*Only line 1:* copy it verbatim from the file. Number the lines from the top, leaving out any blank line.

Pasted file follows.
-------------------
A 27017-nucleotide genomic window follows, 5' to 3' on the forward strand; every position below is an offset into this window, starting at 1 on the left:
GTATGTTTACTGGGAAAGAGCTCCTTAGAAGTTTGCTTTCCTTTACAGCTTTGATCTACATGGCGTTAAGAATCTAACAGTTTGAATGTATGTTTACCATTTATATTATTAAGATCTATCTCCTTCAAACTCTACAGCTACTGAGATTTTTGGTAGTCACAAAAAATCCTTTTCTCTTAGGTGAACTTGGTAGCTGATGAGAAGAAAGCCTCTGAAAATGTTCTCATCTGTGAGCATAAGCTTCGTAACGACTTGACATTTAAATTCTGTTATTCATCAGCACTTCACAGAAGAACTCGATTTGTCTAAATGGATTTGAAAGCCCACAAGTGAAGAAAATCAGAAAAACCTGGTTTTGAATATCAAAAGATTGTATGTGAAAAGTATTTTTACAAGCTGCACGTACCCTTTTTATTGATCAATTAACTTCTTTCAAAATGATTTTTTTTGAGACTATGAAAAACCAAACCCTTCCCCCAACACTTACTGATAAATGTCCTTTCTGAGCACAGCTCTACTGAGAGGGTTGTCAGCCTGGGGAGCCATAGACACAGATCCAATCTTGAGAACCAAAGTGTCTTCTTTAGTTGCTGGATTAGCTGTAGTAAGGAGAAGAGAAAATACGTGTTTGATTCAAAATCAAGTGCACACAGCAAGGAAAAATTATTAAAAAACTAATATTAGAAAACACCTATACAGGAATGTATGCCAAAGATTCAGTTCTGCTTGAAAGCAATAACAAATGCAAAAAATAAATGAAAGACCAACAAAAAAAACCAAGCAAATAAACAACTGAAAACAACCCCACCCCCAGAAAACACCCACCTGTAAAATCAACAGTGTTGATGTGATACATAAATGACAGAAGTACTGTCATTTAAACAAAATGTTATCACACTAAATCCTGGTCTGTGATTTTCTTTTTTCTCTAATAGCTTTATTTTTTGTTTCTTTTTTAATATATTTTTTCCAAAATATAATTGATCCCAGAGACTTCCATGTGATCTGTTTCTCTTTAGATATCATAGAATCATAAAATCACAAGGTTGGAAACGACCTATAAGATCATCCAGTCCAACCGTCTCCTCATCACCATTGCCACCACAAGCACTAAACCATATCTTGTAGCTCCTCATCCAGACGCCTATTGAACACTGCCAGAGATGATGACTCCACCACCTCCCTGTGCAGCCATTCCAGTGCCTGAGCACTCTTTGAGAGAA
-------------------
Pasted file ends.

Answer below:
A 27017-nucleotide genomic window follows, 5' to 3' on the forward strand; every position below is an offset into this window, starting at 1 on the left: